Landing zone LZ-S on Sunday September 17. The fires in the background are at Wolfheze, where German targets were bombed by the Allies earlier that day.

Half an airborne division, spread over 11 kilometers

in Arnhem/September 17

An underexposed aspect of the Battle of Arnhem is the impossible task that the 1st British Airborne Division faced on the first day of the landings.

In the first version of the plans for Operation Market Garden, all British paratroopers would land in the operations area near Arnhem on the first day of the operation. But the planners soon discovered that the Allies had too few aircraft at their disposal.

On the day of the landings, airborne troops would not only land at Arnhem, but also at Eindhoven, Son, Grave and Nijmegen. As a result, not all troops could be transported to Arnhem at once.

What played a role was that the British planners had made an incorrect assessment. The original plans for Market Garden, drawn up by British generals Boy Browning and Miles Dempsey, assumed that each transport aircraft could tow two gliders.

The commander of the Troop Transport Command, American General Bill Williams, put an end to this. Due to the distance, the transport planes had insufficient fuel to tow two gliders. Only a single tow was possible. As a result, only half the number of tow planes could take to the air.

Browning and Dempsey wondered whether two ‘airlifts’ in one day were possible, but in mid-September the days were relatively short and the mornings often foggy, both in England and in the Netherlands. According to Williams, this made two starts on one day impossible.

And so for Browning and Dempsey there was no other option: the landing of the entire 1st British Airborne Division and the landing of the 1st Polish Parachute Brigade would have to take place over three days.

5,200 British troops
For this reason, on Sunday, September 17, 1944, the first day of Market Garden, only 5,200 of the 12,000 British and Polish soldiers from the original plans landed near Arnhem.

Because airborne landings would also take place on Monday, September 18 and Tuesday, September 19, it was necessary that the landing areas were occupied by British troops.

For this reason, only a limited part of the airborne troops that landed on September 17 actually had the task of advancing to Arnhem. In fact, only the 1st Parachute Brigade was planned to be deployed as an assault unit on the first day. The 1st Parachute Brigade consisted of threee batalions, totaling 2,700 men.

They would make the eleven-kilometer journey to Arnhem from the landing zones west of Wolfheze in three different routes. The 1st Battalion would take the ‘Leopard route’. This was the northern route via the Amsterdamseweg.

The 3rd Battalion would take the ‘Tiger route’. This ran via the Utrechtseweg via Oosterbeek and the Elisabeth Gasthuis to the center of Arnhem. The 2nd battalion of the 1st paratroop brigade, led by Colonel John Frost, was tasked with securing the river crossings across the Rhine.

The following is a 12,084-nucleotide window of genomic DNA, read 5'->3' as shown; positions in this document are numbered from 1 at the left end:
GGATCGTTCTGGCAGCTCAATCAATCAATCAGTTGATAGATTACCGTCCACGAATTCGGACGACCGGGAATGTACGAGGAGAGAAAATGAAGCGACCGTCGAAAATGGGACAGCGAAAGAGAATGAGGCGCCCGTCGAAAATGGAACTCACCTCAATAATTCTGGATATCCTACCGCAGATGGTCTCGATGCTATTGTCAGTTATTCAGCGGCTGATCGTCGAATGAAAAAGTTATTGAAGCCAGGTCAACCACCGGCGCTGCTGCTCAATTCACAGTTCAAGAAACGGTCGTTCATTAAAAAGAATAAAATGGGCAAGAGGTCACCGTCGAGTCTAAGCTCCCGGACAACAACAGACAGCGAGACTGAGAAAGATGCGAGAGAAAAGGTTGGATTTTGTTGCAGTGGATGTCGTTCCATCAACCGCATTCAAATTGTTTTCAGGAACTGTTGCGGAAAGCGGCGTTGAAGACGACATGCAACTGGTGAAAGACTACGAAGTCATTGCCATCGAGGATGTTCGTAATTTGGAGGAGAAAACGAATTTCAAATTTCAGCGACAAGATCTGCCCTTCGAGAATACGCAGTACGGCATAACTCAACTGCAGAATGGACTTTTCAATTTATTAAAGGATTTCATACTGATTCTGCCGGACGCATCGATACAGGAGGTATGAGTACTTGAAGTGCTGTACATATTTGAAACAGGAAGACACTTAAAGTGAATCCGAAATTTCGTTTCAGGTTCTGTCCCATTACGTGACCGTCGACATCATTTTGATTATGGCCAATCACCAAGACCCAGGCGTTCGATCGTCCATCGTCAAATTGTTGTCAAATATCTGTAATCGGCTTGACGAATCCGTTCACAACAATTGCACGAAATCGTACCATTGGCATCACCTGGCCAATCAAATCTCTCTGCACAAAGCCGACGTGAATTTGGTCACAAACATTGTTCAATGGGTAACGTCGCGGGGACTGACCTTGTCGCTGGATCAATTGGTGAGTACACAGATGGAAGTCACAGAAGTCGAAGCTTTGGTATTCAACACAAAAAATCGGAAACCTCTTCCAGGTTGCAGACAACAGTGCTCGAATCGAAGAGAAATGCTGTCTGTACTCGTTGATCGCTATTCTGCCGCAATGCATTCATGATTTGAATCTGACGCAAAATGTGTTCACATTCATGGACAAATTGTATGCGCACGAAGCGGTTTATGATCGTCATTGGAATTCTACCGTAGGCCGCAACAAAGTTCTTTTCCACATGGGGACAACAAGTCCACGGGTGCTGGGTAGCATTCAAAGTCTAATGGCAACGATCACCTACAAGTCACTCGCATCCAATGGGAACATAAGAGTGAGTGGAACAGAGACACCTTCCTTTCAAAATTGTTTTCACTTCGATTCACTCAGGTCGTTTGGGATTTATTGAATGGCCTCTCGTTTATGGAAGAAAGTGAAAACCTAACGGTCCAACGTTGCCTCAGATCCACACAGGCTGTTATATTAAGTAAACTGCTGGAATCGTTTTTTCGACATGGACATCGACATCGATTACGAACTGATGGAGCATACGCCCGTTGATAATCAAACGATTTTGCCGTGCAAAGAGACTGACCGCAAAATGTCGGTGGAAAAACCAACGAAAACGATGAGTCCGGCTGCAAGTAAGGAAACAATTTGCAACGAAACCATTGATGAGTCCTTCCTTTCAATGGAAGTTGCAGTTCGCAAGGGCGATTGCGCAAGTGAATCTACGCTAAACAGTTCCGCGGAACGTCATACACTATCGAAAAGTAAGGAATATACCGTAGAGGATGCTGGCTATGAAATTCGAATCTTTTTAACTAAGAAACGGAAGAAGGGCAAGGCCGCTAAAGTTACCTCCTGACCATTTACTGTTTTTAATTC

It is a misconception that Frost only had to capture the Rhine Bridge, as many people think. In addition to the Rhine Bridge, Frost’s men also had to secure the railway bridge at Oosterbeek and the ship bridge in the center of Arnhem.

However, the railway bridge was blown up by the Germans as the British approached. Part of the ship bridge was simply removed by the Germans and placed in the ASM harbour.

The scouts of Freddie Gough’s Reconnaissance Squadron had been ordered to race straight to the bridge in jeeps to capture it from the Germans. However, due to problems unloading from the gliders and German resistance, Gough did not arrive at the Rhine Bridge until after John Frost.

Impossible assignment
All in all, the assignment that the British had at Arnhem on Sunday, September 17, was impossible.
Just over 5,000 British airbornes were tasked with forming a bridgehead in enemy territory from Wolfheze to the Rhine Bridge: an area of ​​more than eleven kilometers.

Although the Rhine Bridge near Arnhem was the main objective of the airborne operation, the British paratroopers had been tasked with creating a defensive perimeter around Arnhem.

In the east, the British intended to occupy the bridge over the IJssel near Westervoort. In the south, the British would have to occupy Elden and Malburgen and in the west, the troops of the Kings Own Scottish Border (KOSB) would have to defend the landing zones and drop zones west of Wolfheze against German attacks.

Even without the presence of German troops, it would have been an enormous task to achieve these goals within 24 hours.

Thanks to the large German force near Arnhem and the lightning-fast response of the Germans after the airborne landings, it was clear a few hours after the airborne landings that the original plans for Operation Market Garden in the landing area near Arnhem could be scrapped.

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